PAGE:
Washington v. Catling (Majority and Dissent)

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Justia Opinion Summary

In 2016, Washington charged Jason Catling with two counts of delivery of heroin. Pursuant to a plea deal, Catling pleaded guilty to one count in exchange for the State's agreement to dismiss the other, and to recommend a residential drug offender sentencing alternative (DOSA). During the sentencing hearing, Catling's attorney argued that because Catling's sole source of income was Social Security disability benefits, the trial court should not impose any legal financial obligations (LFOs), including mandatory obligations, based on the Washington Supreme Court's decision in City of Richland v. Wakefield, 380 P.3d 459 (2016), which had just issued the day before Catling's sentencing hearing. The trial court took the LFO matter under advisement, finding Catling's sole source of income were benefits totaling $753 per month. The trial court ultimately issued an order imposing LOFs totaling $800, finding LFOs could be ordered when a person was indigent and whose only source of income was social security disability. The Court of Appeals held that the particular obligations imposed here did not violate the federal antiattachment statute, but remanded for clarification of the payment order. The Supreme Court reversed the Court of Appeals in part, holding that the trial court erred in imposing a $200 filing fee on Catling. Further, the case was remanded to the sentencing court for a determination of whether Catling previously provided a DNA sample; if so, then the trial court's imposition of a $100 DNA collection fee was in error. The Supreme Court affirmed the imposition of the $500 crime victim fund assessment, but remanded for the trial court to revise the judgment and sentence and repayment order to comply with HB 1783, and to indicate the LFO could not be satisfied out of Catling's Social Security benefits.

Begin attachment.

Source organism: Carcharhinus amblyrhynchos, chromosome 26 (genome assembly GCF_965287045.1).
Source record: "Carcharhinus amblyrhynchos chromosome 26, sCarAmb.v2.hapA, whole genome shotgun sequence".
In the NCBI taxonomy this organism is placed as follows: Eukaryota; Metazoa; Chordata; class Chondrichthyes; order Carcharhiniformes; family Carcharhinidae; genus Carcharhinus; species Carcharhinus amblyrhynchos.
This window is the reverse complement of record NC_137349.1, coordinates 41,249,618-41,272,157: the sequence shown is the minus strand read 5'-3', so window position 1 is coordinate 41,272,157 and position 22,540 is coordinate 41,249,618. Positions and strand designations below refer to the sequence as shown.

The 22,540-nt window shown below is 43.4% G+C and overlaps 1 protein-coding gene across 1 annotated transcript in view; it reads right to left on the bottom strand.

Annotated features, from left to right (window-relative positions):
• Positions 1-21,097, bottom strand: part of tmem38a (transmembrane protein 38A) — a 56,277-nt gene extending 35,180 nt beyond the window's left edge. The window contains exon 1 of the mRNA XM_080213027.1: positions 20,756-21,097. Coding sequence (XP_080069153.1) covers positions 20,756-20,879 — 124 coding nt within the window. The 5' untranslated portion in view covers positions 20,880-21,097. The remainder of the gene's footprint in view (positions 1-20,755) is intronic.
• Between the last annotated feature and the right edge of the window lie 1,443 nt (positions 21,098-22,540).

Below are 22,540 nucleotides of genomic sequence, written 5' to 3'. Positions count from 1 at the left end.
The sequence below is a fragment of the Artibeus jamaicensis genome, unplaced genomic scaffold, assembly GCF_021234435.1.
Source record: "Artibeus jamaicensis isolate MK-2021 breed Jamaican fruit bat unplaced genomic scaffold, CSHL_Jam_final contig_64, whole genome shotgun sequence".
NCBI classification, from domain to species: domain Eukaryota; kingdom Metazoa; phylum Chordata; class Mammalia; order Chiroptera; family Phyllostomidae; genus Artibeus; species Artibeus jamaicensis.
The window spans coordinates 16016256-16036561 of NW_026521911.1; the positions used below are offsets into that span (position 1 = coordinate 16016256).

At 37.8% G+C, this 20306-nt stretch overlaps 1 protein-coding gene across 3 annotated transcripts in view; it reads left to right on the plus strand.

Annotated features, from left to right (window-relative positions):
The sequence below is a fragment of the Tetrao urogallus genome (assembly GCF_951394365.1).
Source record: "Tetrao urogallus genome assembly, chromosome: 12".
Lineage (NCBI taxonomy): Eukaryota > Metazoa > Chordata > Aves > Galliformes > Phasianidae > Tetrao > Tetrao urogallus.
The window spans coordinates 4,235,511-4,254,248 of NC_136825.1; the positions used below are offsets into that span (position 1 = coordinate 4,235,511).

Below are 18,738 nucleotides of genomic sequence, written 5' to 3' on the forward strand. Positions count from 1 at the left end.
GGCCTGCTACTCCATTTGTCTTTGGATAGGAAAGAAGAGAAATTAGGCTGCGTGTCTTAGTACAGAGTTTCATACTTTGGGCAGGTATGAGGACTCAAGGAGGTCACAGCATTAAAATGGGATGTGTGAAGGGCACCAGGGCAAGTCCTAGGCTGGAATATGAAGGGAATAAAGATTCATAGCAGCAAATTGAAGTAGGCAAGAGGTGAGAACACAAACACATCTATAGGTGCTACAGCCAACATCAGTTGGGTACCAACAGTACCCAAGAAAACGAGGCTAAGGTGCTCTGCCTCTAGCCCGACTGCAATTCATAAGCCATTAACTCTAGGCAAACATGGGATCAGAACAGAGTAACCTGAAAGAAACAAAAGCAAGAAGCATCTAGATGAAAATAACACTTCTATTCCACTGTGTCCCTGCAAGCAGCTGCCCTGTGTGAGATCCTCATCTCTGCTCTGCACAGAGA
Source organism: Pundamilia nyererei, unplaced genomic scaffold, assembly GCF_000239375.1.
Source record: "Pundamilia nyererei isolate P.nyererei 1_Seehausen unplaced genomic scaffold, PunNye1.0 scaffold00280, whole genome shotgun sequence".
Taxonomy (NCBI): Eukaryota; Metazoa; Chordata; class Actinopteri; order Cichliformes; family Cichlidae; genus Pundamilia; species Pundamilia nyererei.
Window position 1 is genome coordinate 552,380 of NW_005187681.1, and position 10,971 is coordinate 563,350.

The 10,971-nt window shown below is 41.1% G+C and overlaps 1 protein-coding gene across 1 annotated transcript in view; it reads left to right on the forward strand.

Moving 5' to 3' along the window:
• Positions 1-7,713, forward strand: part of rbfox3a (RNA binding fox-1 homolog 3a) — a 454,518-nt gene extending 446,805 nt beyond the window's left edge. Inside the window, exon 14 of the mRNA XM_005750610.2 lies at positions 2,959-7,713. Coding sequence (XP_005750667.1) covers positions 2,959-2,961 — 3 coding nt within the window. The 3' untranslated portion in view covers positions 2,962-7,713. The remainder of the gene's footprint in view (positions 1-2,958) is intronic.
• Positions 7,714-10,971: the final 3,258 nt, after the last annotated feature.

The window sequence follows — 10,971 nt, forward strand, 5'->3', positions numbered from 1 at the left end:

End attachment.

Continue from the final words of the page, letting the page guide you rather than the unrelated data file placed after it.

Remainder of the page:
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FIUE This opinion was ^led for record ati<Mon IN CLERKS OFFICE tUPRBE(XXJm;SIME OF VMSHNSnM DATE APR 1 a 2ni9| SusanL.carlsoif^ OAA hAAASt , Supreme Court Clerk GmeEjusnce IN THE SUPREME COURT OF THE STATE OF WASHINGTON STATE OF WASHINGTON, No. 95794-1 Respondent, V. En Bane JASON MICHAEL CATLING, Filed Petitioner. APR 1 8 2019 J MADSEN,J.—This case concerns application of the Social Security Act's antiattachment statute, 42 U.S.C. § 407(a), in the context of mandatory legal financial obligations imposed on a convicted felon. Specifically, the issue is whether under the circumstances of this case, the trial court's imposition of mandatory legal financial obligations violates the antiattachment statute. The Court of Appeals held that the particular financial obligations imposed here did not violate the federal antiattachment statute but remanded for clarification of the payment order. For the reasons discussed below, we affirm in part, reverse in part, and remand with instructions. FACTS The facts precipitating this case are as follows. On February 1, 2016, the State charged Jason Michael Catling with two counts of delivery of heroin, a controlled No. 95794-1 substance. On August 18, 2016, pursuant to a plea deal. Catling pleaded guilty to one count of delivery of heroin in exchange for the State's agreement to dismiss the other drug delivery charge and to recommend a residential drug offender sentencing alternative (DOSA). Catling was sentenced on September 23, 2016. During the sentencing hearing. Catling's attorney argued that because Catling's sole source of income was Social Security disability benefits, the trial court should not impose any legal financial obligations (LFOs), including mandatory obligations, based on this court's decision in City ofRichland v. Wakefield, 186 Wn.2d 596, 380 P.3d 459 (2016), which had just issued the day before Catling's sentencing hearing. The sentencing court had not yet reviewed Wakefield, took the LFO matter under advisement, and ascertained that Catling's sole source of income was Social Security disability benefits in the amount of $753 per month. Catling had been receiving these benefits for approximately 10 years because of chronic pain and multiple corrective surgeries regarding his congenital bladder condition. On September 26, 2016, the trial court issued a written order imposing mandatory LFOs totaling $800($500 for crime victims' compensation assessment (per RCW 7.68.035(l)(a)), $200 for criminal filing fee (per RCW 36.18.020(2)(h)), and $100 DNA (deoxyribonucleic acid) collection fee (per RCW 43.43.7541)). The order stated, "[T]he mandatory legal financial obligations can be ordered when a person is indigent and whose only source of income is social security disability." Clerk's Papers(CP) at 35. The order directed Catling to pay $25 per month starting January 5, 2017. No. 95794-1 On October 5, 2016, Catling moved the trial court to reconsider its imposition of LFOs, again citing Wakefield and 42 U.S.C. § 407(a). The court denied the motion on October 19, 2016, and Catling timely filed a notice of appeal on October 26, 2016.' On appeal, the State conceded that the sentencing court erred in setting a payment schedule obligating Catling to begin payment of his mandatory LFOs when the information presented at sentencing indicated that Catling's only source of income was Social Security disability benefits. The State argued, however, that the appropriate remedy was not to strike the LFOs as Catling requested, but rather to strike the payment schedule and require the defendant to periodically present proof to the trial court that he continued to have no source of income except for Social Security disability benefits. In a split decision, a panel of Division Three of the Court of Appeals held that although the sentencing court may impose mandatory LFOs on a recipient of Social Security disability benefits, it may not order such a defendant to pay those obligations without first determining the defendant has another source of income. State v. Catling, 2 Wn. App. 2d 819, 820-26, 413 P.3d 27(2018). The Court of Appeals' dissent expressed concern about the burden on the defendant of continuing court appearances, questioned whether the defendant would ever be able to pay off the LFOs, and opined that such circumstance would ultimately coerce the defendant to invade his sheltered income to pay off the obligations. Id. at 845-47 (Fearing, C.J., dissenting). The dissent would have 'After Catling filed his appeal, the trial court revoked his DOSA sentence in an order filed on January 20, 2017. The trial court also reset Catling's LEO payment schedule to commence on January 15, 2018. No. 95794-1 remanded the matter to the sentencing court to determine whether Catling "will likely receive other income in the indefinite future." Id. at 846. The Court of Appeals' majority decision affirmed the imposition of the noted mandatory LFOs but remanded to the trial court to amend the judgment and sentence to specify that LFOs may not be satisfied out of funds protected by 42 U.S.C. § 407(a). Id. at 821, 826.^ Catling petitioned for review.^ This court granted review "only on the issue whether the imposition of mandatory [LFOs] on the Petitioner violates the Social Security Act's antiattachment provision." Order Granting Review, State v. Catling, No. 95794-1 (Wash. Aug. 8, 2018). ANALYSIS 1. Ramirez'^ controls portions of this case As a threshold matter, this case is partially resolved by this court's recent decision in Ramirez. In Ramirez, this court held that the legislature's overhaul of Washington's LFO provisions in House Bill(KB) 1783, which became effective on June 7, 2018, applied to a pending appeal concerning LFOs. This court explained: House Bill 1783's amendments modify Washington's system of LFOs, addressing some of the worst facets of the system that prevent offenders from rebuilding their lives after conviction. For example. House Bill 1783 eliminates interest accrual on the nonrestitution portions of LFOs, it establishes that the DNA database fee is no longer mandatory if the offender's DNA has been collected because of a prior conviction, and it ^ The Court of Appeals also declined to reach Catling's argument concerning LFOs for defendants with mental health conditions (based on RCW 9.94A.777) because that issue was not raised below. ^ Amici Disability Rights Washington and Northwest Justice Project filed briefs urging that review be granted. ^ Our unanimous decision in State v. Ramirez, 191 Wn.2d 732, 426 P.3d 714 (2018), issued after the parties filed their supplemental briefs in the present case. No. 95794-1 provides that a court may not sanction an offender for failure to pay LFOs unless the failure to pay is willful. LAWS OF 2018, eh. 269, §§ 1, 18, 7. . . . It also prohibits imposing the $200 filing fee on indigent defendants. Id. § 17. . . . We hold that House Bill 1783 applies prospectively to Ramirez because the statutory amendments pertain to [financial obligations] imposed on criminal defendants following conviction, and Ramirez's case was pending on direct review and thus not final when the amendments were enacted. Ramirez, 191 Wn.2d at 747. "Because House Bill 1783's amendments pertain to costs imposed upon conviction and Ramirez's case was not yet final when the amendments were enacted, Ramirez is entitled to benefit from this statutory change." Id. at 749. Here, no restitution was imposed; as noted, the trial court imposed only three LFOs: the criminal filing fee, the DNA collection fee, and the crime victim fund assessment. As for the filing fee, the Ramirez decision explained,"House Bill 1783 . . . amends the criminal filing fee statute, former ROW 36.18.020(2)(h)[(2015)], to prohibit charging the $200 criminal filing fee to defendants who are indigent at the time of sentencing. Laws OF 2018, ch. 269, § 17." M at 748. ROW 36.18.020(2)(h) now provides, in pertinent part,"Upon conviction or plea of guilty ... an adult defendant in a criminal case shall be liable for a fee oftwo hundred dollars, except thisfee shall not be imposed on a defendant who is indigent as defined in RCW 10.101.010(3)(a) through (c)." (Emphasis added.) Here, the record indicates that Catling was indigent at the time of sentencing. He received public assistance in the form of Social Security disability benefits and food stamps, thus meeting the criteria for indigency. See RCW 10.10L010(3)(a)(food stamps); CP at 84 (Catling received food stamps); see also CP at 86-88 (order permitting appeal at public expense). Thus, as in Ramirez,"the trial court No. 95794-1 improperly imposed ... the criminal filing fee." Ramirez, 191 Wn.2d at 748. The appropriate remedy is to "remand for the trial court to amend the judgment and sentence to strike the improperly imposed LFOs." Id. at 750. As for the trial court's imposition of the DNA collection fee, that LFO may also be improper. Under HB 1783, the DNA collection fee is no longer mandatory if a DNA sample has been collected from a defendant based on a prior conviction. RCW 43.43.7541 now provides, in relevant part, "Every sentence imposed for a crime specified in RCW 43.43.754 [i.e., any felony] must include a fee of one hundred dollars unless the state has previously collected the offender's DNA as a result of a prior conviction." Laws of 2018, ch. 269, § 18. Since 2002, a felony conviction triggers the mandatory taking of a DNA sample. See RCW 43.43.754; see also LAWS OF 2002, ch. 289, § 2. Here, Catling has three prior adult felony convictions, two of which occurred after 2002. The record does not indicate whether his DNA has been previously collected. If such collection has occurred, the trial court's imposition of the DNA eollection fee here is improper. See LAWS OF 2018, ch. 269, § 18; Ramirez, 191 Wn.2d at lAl. We remand to the trial court with direction to determine whether Catling has previously had a DNA sample collected and, if the court so finds, to strike the $100 DNA eollection fee. Ramirez, 191 Wn.2d at 747-48, 750.^ ^ As noted, HB 1783 also eliminated interest accrual on all LFOs except restitution. See Laws OF 2018, ch. 269, § 1(1). Accordingly, on remand, the trial court is directed to revise the judgment and sentence to eliminate such interest on any qualifying remaining LFOs. No. 95794-1 As for the $500 crime victim fund assessment, HB 1783 retains this mandatory LFO. RCW 7.68.035(l)(a) still provides in relevant part: When any person is found guilty in any superior court of having committed a crime,. . . there shall be imposed by the court upon such convicted person a penalty assessment. The assessment shall be in addition to any other penalty or fine imposed by law and shall be five hundred dollars for each case or cause of action that includes one or more convictions of a felony. Laws of 2018, ch. 269, § 19. Elsewhere, HB 1783 specifically and repeatedly adds that "The crime victim penalty assessment under RCW 7.68.035 may not be reduced, revoked, or converted to community restitution hours," LAWS OF 2018, ch. 269, §§ 8(5), 13(3)(f), 15(4)(f), and further adds,"An offender being indigent.. . is not grounds for failing to impose ... the crime victim penalty assessment under RCW 7.68.035." LAWS OF 2018, ch. 269, § 14(1). Concerning the crime victim fund assessment, we now turn to the petitioner's arguments. 11. The imposition of the mandatorv LFO here does not violate 42 U.S.C. § 407(a) Catling relies on Wakefield and Washington State Department ofSocial & Health Services v. Guardianship Estate ofKeffeler, 537 U.S. 371, 123 S. Ct. 1017, 154 L. Ed. 2d 972(2003), arguing that "a court may not impose LFOs on a person whose sole source of income derives from social security." Pefr's Suppl. Br. at 2(emphasis added)(boldface omitted). We disagree. The Social Security Act's antiattachment statute at issue here provides: The right of any person to any future payment under this subchapter shall not be transferable or assignable, at law or in equity, and none of the moneys paid or payable or rights existing under this subchapter shall be No. 95794-1 subject to execution, levy, attachment, garnishment, or other legal process, or to the operation of any bankruptcy or insolvency law. 42 U.S.C. § 407(a). As can be seen, this provision requires that Social Security moneys cannot be reached to satisfy a debt. Notable for present purposes is what this statute does not provide. It does not forgive a debt, it does not address use of other assets to retire a debt, and it does not prohibit a debt; it only prohibits any use of Social Security moneys for debt retirement. In Wakefield, this court addressed a petitioner's motion, pursuant to RCW 10.01.160(4), to remit costs (discretionary LFOs), specifically noting that petitioner "is not challenging . . . nondiscretionary LFOs." Wakefield, 186 Wn.2d at 601; see also id. at 601 n.l (noting "only discretionary costs are at issue"). This court found that the district court erred at the remission hearing on several bases, particularly in imposing a repayment schedule of $15 per month for the discretionary LFOs without regard to whether such payments created a manifest hardship for the petitioner. Relevant here, concerning 42 U.S.C. § 407(a), the Wakefield court also held "federal law prohibits courts from ordering defendants to pay LFOs if the person's only source of income is social security disability." Id. at 609(emphasis added). Again, the eontext of the Wakefield decision concerned a motion for remittitur under RCW 10.01.160(4) for discretionary LFOs and focused on the district court's imposition of a payment schedule in that context without first properly determining petitioner's ability to pay. Wakefield does not address the trial court's ability to impose mandatory LFOs. Thus, contrary to No. 95794-1 Catling's assertions, Wakefield does not stand for the proposition that mandatory LFOs cannot be imposed on Catling. As for Keffeler, Catling relies on this case for its discussion concerning the parameters of"other legal process" as used in § 407(a). But Keffeler really does not assist Catling. In Keffeler, the Supreme Court addressed a challenge by foster children to DSHS's(Department of Social and Health Services) practice of reimbursing its expenses for the foster children's care from Social Security benefits that the agency had received directly as the foster children's representative payee. The Supreme Court held that DSHS's reimbursement from the foster children's Social Security benefits "does not violate § 407(a)." Keffeler, 537 U.S. at 392. The Court explained that "the case boils down to whether the department's manner of gaining control of the federal funds involves 'other legal process,' as [§ 407(a)] uses that term." Id. at 383. Applying statutory construction principles, the Court explained that "other legal process" should be understood to be process much like the processes of execution, levy, attachment, and garnishment, and at a minimum, would seem to require utilization of some judicial or quasijudicial mechanism, though not necessarily an elaborate one, by which control over property passes from one person to another in order to discharge or secure discharge of an allegedly existing or anticipated liability. Id. at 385. The Court further opined,"[Ajlthough execution, levy, attachment, and garnishment typically involve the exercise of some sort ofjudicial or quasi-judicial authority to gain control over another's property, the department's reimbursement scheme operates on funds already in the department's possession and control, held on terms that allow the reimbursement." Id. at 386. The Court held that because DSHS's No. 95794-1 use of the foster ehildren's benefits in its capacity as representative payee did not involve the transfer of Social Security moneys by way of a judicial process, there was no violation of the antiattachment statute. Id. at 386, 392. Catling relies on Keffeler'?, discussion of"other legal process" as including a judicial action transferring funds from one person to another. Such transfer indeed occurred here as regards the trial court's order setting a $25 per month payment schedule. The payment schedule order was issued as part ofthe sentencing hearing—a judicial proceeding transferring property, thus meeting the "other legal process" prong of § 407(a). This does not advance Catling's position, however. Here, in its supplemental briefing, the State concedes, as it did in the Court of Appeals, that the trial court erred in ordering the defendant to pay the LFOs at a rate of $25 per month where the defendant's only income was Social Security disability benefits. See Suppl. Br. of Resp't at 13, 20. The State urges this court to affirm the remedy applied by the Court of Appeals, which recognized the error and remanded to correct it. The Court of Appeals, consistent with Wakefield, acknowledged that the trial court's payment order—^that Catling pay $25 per month—"cannot be enforced against his disability income per § 407(a)." Catling, 2 Wn. App. 2d at 826. In formulating an appropriate remedy, the Court of Appeals found persuasive a Michigan appellate court decision addressing 42 U.S.C. § 407(a), In re Lampart, 306 Mich. App. 226, 856 N.W.2d 192(2014). In Lampart, a supervisory parent was ordered to pay restitution for her minor son's admitted arson. The parent subsequently became disabled, after which her only income 10 No. 95794-1 was her Social Security disability benefits. Id. at 229. On appeal from the trial court's denial ofthe parent's motion to modify or cancel her restitution obligation, the Michigan appellate court opined as follows: If it were determined that [the parent's] only asset, or source of income, is and remains from SSDI [(Social Security disability insurance)] benefits, 42 USC § 407(a) prohibits the use of legal process—including by a finding of contempt—from reaching those benefits to satisfy the restitution order. If, however,[the parent] is found to have income aside from her SSDI benefits, or other assets that are derived from other sources, that income or those assets could be used to satisfy the restitution award. The restitution order itself remains valid. Indeed,[the parent's] receipt of SSDI benefits does not immunize her from the restitution order; rather, it merely prohibits the trial court from using legal process to compel satisfaction of the restitution order from those benefits. Because it is possible that [the parent] may have assets or may receive income from other sources in the future, we affirm the trial court's refusal to cancel or modify [the parent's] restitution obligation. The trial court's contempt powers similarly remain a valid tool in enforcing the restitution order, and our decision today should not be read otherwise. Again, a contempt hearing can be an appropriate vehicle for determining income and assets from which the restitution order may properly be enforced. However, the trial court may not compel [the parent] to satisfy her restitution obligation out of her SSDI benefits, by a contempt finding or other legal process, because [the parent] is entitled to the protections of42 USC § 407(a). Id. at 245-46 (citations omitted). Finding Lampart persuasive. Division Three in the present case opined,"[A]s in Lampart, there is nothing in § 407(a) that invalidates the underlying financial obligation. The antiattachment provision prevents levying against Social Security disability proceeds, but it does not address the debt itself." Catling, 2 Wn. App. 2d at 826. Accordingly, the Court of Appeals remanded the case to the sentencing court "to amend its judgment and sentence to indicate that the LFOs may not be satisfied out of any funds subject to 42 U.S.C. § 407(a)." Id. 11 No. 95794-1 As noted, the only remaining mandatory LFO that is not resolved by HB 1783, as applied by Ramirez, is the $500 crime victim fund assessment. We affirm the Court of Appeals' remand as to this remaining mandatory LFO. The Court of Appeals' approach, comporting with both Wakefield and Lampart, appropriately applies the plain language of42 U.S.C. § 407(a). The remedy employed adheres to § 407(a)'s mandate that no Social Security disability benefits are available to satisfy a debt, while at the same time recognizes that nothing in § 407(a)immunizes criminal defendants receiving Social Security benefits from the imposition of mandatory LFOs—here,the crime victim fund assessment. Catling does not convincingly argue that the above remedy is in error. As discussed, neither Wakefield nor Keffeler, on which Catling relies, requires a different result. Similarly, Catling's assertion that Washington's statutes requiring courts to impose mandatory LFOs conflict with 42 U.S.C. § 407(a) and therefore violate the supremacy clause fails. As noted, only the crime victim fund assessment remains at issue here; and, in any event, as discussed above, nothing in § 407(a) prohibits the imposition of a financial obligation—§ 407(a) prohibits only any use of Social Security moneys for debt retirement. While the trial court's payment order indeed violated § 407(a), the Court of Appeals' remand and directive that no Social Security funds may be used to satisfy the LFOs resolves any § 407(a) violation. Finally, the Court of Appeals' remand order does not leave Catling in legal limbo, that is, with a mandatory LFO imposed but with no directive from the court on how to properly resolve it. Washington's LFO provisions address this possibility, authorizing 12 No. 95794-1 the county clerk to monitor a defendant's changing circumstances and to alter the defendant's payment schedule as needed. RCW 9.94A.760(8)(b)(recodified in HB 1783; see Laws of 2018, ch. 269, §14(8)(b)), provides: Subsequent to any period of supervision, or if the department is not authorized to supervise the offender in the community, the county clerk may make a recommendation to the court that the offender's monthly payment schedule be modified so as to reflect a change in financial circumstances. If the county clerk sets the monthly payment amount, or if the department set the monthly payment amount and the department has subsequently turned the collection of the legal financial obligation over to the county clerk, the clerk may modify the monthly payment amount without the matter being returned to the court. During the period of repayment, the county clerk may require the offender to report to the clerk for the purpose ofreviewing the appropriateness ofthe collection schedule for the legalfinancial obligation. During this reporting, the offender is required under oath to respond truthfully and honestly to all questions concerning earning capabilities and the location and nature ofall property orfinancial assets. The offender shall bring all documents requested by the county clerk in order to prepare the collection schedule. (Emphasis added.) This provision authorizes the clerk of the court to require the defendant to report to the clerk's office to provide periodic updates regarding his financial status, and here, that would include whether the defendant has any assets other than his Social Security disability benefits.^ The statute also authorizes the clerk to set or alter a fee schedule in response to defendant's changing circumstances. See also RCW ^ The concern expressed by the dissent below, that such reporting may become burdensome to the defendant, has yet to materialize in this case. See Catling, 2 Wn. App. 2d at 835 (Fearing, C.J., dissenting)(noting the "disruption in the offender's schedule" attendant with court monitoring and reports to the clerk concerning outstanding LFOs); id. at 845 (expressing concem that Catling "abides trapped in an enduring legal process" and "remains stuck in an ongoing, burdensome court process"). Should such reporting indeed become overly burdensome at some future date, such circumstance may be addressed by local court rule or by rule of this court. Cf. Title 15 Rules of Appellate Procedure (addressing indigency determinations and the rights of indigent parties). 13 No. 95794-1 9.94A.760(1); Laws OF 2018, ch. 269, § 14(1)(authorizing the county clerk to "set the amount" of the defendant's LFO payment schedule where the trial court has not done so).' In sum, only the crime victim fund assessment remains viable when HB 1783 is applied under Ramirez. We affirm the Court of Appeals' remedy as to the remaining LFO only. CONCLUSION We reverse the Court of Appeals in part, holding that under Ramirez, because HB 1783 applies, the trial court erred in imposing a $200 criminal filing fee on Catling, who is indigent. Also, we remand to the sentencing court for a determination of whether Catling has previously provided a DNA sample; if he has, the trial court's imposition of the $100 DNA collection fee is error. Also, we affirm the imposition of the $500 crime victim fund assessment but remand to the trial court to revise the judgment and sentence and repayment order to comport with HB 1783 and to indicate that this LFO may not be satisfied out of any funds subject to the Social Security Act's antiattachment statute, 42 U.S.C. § 407(a). Accordingly, we affirm in part and reverse in part, and remand to the trial court for further proceedings consistent with this opinion. ' As noted, the clerk can also make modification recommendations to the court based on the defendant's changed financial circumstances. RCW 9.94.760(8)(b); Laws of 2018, ch. 269, § 14(8)(b). Similarly, if the defendant is under supervision by the Department of Corrections, the department may monitor and make recommendations to the court reflecting the defendant's changed financial circumstances. RCW 9.94.760(8)(a); Laws of 2018, ch. 269, § 14(8)(a). And finally, if the defendant fails to pay an LFO,the court "may . . . modify the terms of payment" of the LFO (and "shall" so modify, if the defendant is indigent) if the court finds that the violation was not willful. RCW 9.94B.040(4)(f); Laws of 2018, ch. 269, § 15(4)(f). 14 No. 95794-1 WE CONCUR: l/lfi . CQ > 7 15 State V. Catling No. 95794-1 GonzAlez,J.(dissenting)—As a result of Jason Catling's debilitating condition, he cannot work and relies on Social Security disability income(SSDI)to meet his most basic needs. Catling qualified for disability income more than 10 years ago and, given his medical condition, will likely remain on it for the rest of his life. As the majority properly recognizes, a court may not order someone to pay legal financial obligations(LFOs)out of SSDI. Majority at 8; City ofRichland V. Wakefield, 186 Wn.2d 596, 609, 380 P.3d 459(2016); 42 U.S.C. § 407(a). The majority nonetheless concludes that a court may order that same individual to pay those same LFOs in a judgment and sentence. But a judgment and sentence is an order of the court, and when that order imposes an LFO on a person who has only SSDI, that order is unlawful. See Wakefield, 186 Wn.2d at 609. I respectfully dissent. Plainly, it violates the antiattachment provision of the Social Security Act to order someone who has only SSDI to pay LFOs. Wakefield, 186 Wn.2d at 609; 42 State V. Catling, No. 95794-1 (Gonzalez, J., dissenting) U.S.C. § 407(a). I see no distinction between imposing such an LFO in a judgment and sentence and directing payment by separate order. For individuals whose sole income is SSDI, the burdensome and coercive effects of LFOs will all too often result in SSDI being used to satisfy them. Individuals with LFOs are subject to the varying demands ofthe courts and clerks' offices for check-ins in order to determine the individuals' ability to pay their outstanding debts. ROW 9.94A.760(8)(b); see also State v. Nason, 168 Wn.2d 936, 942, 233 P.3d 848 (2010)(requiring person to pay LFOs or automatically report to jail). We can no longer ignore the fact that unpaid and unpayable LFOs can impose significant burdens on people with LFOs and their families. Tarra Simmons, Transcending the Stigma ofa Criminal Record: A Proposal to Reform State Bar Character and Fitness Evaluations, 128 Yale L.J. Forum 759, 761 (2019). This can have a lifetime effect. As recognized by the dissenting judge below,"[Bjecause of his disability, [Catling] abides trapped in an enduring legal process and he suffers other coercive consequences." See State v. Catling, 2 Wn. App. 2d 819, 845, 413 P.3d 27(2018)(Fearing, C.J., dissenting). Court clerks are often charged with collecting LFOs. These clerks have the authority to summon individuals with LFOs to report before them and share their financial situation, including responding under oath to questions of the clerk and providing sufficient documentation. RCW 9.94A.760(5),(8)(b). As Catling State V. Catling, No. 95794-1 (Gonzalez, J., dissenting) stresses, "Nothing in this statute limits the number oftimes the clerk can summon the debtor to the clerk's office." Pet'r's Suppl. Br. at 11. This imposition is particularly burdensome for Catling, who has a debilitating condition that leaves him in chronic pain. We should not ignore the heavy collateral consequences imposed by LFOs. LFOs act as "a lien on Catling's civil rights." Catling, 2 Wn. App. 2d at 845 (Fearing, C.J., dissenting). An individual cannot vacate their record until their LFO debt is satisfied and they receive a certificate of discharge, among other requirements.^ Collateral consequences "appear in a variety of contexts and take a variety offorms, including time-limited or lifetime bans on employment opportunities, professional licenses, public benefits, public or private housing, and financial aid or educational opportunities." Simmons, 128 Yale L.J. Forum at 761. Our citizens have a constitutional right to vote. See Brower v. State, 137 Wn.2d 44, 68, 969 P.2d 42(1998)(finding a fundamental right to vote under article I, section 19 ofthe Washington Constitution); see also Reynolds v. Sims, 377 U.S. 533, 561-62, 84 S. Ct. 1362,12 L. Ed. 2d 506(1964)(finding a fundamental right to vote under the United States Constitution). This right is * RCW 9.94A.640(1)(allowing anyone discharged under RCW 9.94A.637 to apply to vacate their record of conviction),.637(1)(requiring payment of LFOs as a condition ofreceiving a certificate of discharge). State V. Catling, No. 95794-1 (Gonzalez, J., dissenting) limited as long as an order to pay LFOs is outstanding. RCW 29A.08.520. For those with a felony conviction, the right to vote cannot be permanently restored without a certificate of discharge or a certificate of restoration issued by the governor.^ Compromising the constitutional right to vote "leav[es] the most vulnerable without a voice to change the system in which they are entangled." Simmons, 128 YaleL.J.Forum at 760. LFOs disproportionately affect disabled people who rely on SSDI. Without the ability to work, their LFOs will likely persist and continue to negatively affect their lives. See id. Individuals with lifelong disabilities that prevent them from working may never be able to pay off their LFOs, resulting in a lifetime of hearings about ability to pay LFOs and the negative consequences of having a criminal record. See RCW 9.94A.760(8)(b). "Moreover, while many people with disabilities already face barriers to employment, stable housing, and other necessary elements of economic security, adding a criminal record into the mix can pose additional obstacles that make living with a disability an even greater challenge." Rebecca Vallas,Ctr.for Am.Progress,Disabled Behind Bars: The Mass Incarceration of People with Disabilities in America's Jails and ^ RCW 29A.08.520(1)(provisional restoration of right to vote for those with felony conviction if not under authority of Department of Corrections),(2)(the provisional restoration of the right to vote can be revoked),(6)(right to vote may be permanently restored with, in relevant part, a certificate of discharge under RCW 9.94A.637 or a certificate of restoration by the governor under RCW 9.96.020). State V. Catling, No. 95794-1 (Gonzalez, J., dissenting) Prisons 3(2016), https://www.americanprogress.org/wpcontent/upIoads/2016/07/1800015 l/2CriminalJusticeDisability-report.pdf [https://perma.cc/GJ89-T7M8]. "[A] debt must be capable of being paid, if it is not instead a lifetime [yoke] of servitude." Loretta E. Lynch, U.S. Attorney General, Remarks at White House Convening on Incarceration and Poverty(Dec. 3, 2015) (https://www.justice.gov/opa/speech/attomey-general-loretta-e-lynch-deliversremarks-white-house-convening-incarceration-and [https://perma.cc/XQ3T49PK]). The majority ignores the reality that an imposition of LFOs is an order to pay LFOs. I respectfully dissent. State V. Catling, No. 95794-1 (Gonzalez, J., dissenting)